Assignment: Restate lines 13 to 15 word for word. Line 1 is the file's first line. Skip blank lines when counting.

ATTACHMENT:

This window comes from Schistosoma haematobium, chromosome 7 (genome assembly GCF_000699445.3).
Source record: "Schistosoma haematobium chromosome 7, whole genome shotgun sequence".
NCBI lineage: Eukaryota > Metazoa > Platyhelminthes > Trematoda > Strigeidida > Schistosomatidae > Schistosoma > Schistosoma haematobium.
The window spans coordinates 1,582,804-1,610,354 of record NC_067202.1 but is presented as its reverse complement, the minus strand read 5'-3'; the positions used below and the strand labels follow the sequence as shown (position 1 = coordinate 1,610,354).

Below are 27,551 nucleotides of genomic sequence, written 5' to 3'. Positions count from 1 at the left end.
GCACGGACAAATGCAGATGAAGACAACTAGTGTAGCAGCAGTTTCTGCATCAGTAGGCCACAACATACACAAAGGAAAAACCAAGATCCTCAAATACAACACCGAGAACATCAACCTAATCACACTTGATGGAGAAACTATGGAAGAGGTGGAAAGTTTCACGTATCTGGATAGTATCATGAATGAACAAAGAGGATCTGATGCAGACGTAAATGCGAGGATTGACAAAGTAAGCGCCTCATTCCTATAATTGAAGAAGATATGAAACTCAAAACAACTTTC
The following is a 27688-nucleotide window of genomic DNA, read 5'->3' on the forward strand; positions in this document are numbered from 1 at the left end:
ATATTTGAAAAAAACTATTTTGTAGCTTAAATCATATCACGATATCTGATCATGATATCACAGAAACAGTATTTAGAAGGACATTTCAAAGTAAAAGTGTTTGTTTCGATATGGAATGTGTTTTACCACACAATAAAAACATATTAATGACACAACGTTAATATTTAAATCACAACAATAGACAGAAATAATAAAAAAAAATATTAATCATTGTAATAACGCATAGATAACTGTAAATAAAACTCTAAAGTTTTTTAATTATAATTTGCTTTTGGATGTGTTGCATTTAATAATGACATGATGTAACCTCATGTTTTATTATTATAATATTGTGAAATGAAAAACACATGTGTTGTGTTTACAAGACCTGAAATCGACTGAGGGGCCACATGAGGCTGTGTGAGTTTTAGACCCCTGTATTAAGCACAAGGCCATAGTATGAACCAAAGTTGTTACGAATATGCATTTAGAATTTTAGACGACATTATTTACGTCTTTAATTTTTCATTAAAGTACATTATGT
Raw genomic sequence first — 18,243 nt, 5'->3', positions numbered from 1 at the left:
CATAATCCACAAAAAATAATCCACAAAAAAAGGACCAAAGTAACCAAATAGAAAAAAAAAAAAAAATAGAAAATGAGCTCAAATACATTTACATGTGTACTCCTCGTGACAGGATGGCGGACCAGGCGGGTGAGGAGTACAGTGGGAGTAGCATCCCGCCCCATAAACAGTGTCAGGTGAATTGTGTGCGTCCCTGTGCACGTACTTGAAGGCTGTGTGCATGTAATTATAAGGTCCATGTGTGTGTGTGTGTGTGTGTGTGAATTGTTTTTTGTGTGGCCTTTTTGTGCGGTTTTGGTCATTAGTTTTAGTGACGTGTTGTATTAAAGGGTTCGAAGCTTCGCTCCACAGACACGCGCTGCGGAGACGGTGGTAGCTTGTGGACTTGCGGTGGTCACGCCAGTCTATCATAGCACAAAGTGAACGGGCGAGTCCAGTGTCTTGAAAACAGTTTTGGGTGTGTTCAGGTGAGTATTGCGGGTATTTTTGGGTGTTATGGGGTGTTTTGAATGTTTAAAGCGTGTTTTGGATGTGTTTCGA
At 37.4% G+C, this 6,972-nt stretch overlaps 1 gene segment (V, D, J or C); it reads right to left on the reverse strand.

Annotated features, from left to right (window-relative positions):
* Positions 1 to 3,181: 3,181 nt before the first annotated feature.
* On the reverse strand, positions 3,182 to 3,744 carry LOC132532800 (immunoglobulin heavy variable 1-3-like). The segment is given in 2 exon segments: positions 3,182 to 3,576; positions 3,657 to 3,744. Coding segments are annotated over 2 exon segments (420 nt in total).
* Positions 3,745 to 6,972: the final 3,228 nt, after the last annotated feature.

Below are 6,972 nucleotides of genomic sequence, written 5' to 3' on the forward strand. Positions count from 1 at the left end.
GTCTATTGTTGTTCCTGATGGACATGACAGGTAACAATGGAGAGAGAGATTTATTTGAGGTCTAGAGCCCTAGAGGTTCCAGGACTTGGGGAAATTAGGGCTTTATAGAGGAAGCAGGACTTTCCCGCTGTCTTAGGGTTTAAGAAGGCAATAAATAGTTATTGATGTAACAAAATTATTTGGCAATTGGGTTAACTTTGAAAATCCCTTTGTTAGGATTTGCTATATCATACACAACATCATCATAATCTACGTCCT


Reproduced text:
* Positions 1 to 3,181: 3,181 nt before the first annotated feature.
* On the reverse strand, positions 3,182 to 3,744 carry LOC132532800 (immunoglobulin heavy variable 1-3-like). The segment is given in 2 exon segments: positions 3,182 to 3,576; positions 3,657 to 3,744. Coding segments are annotated over 2 exon segments (420 nt in total).
* Positions 3,745 to 6,972: the final 3,228 nt, after the last annotated feature.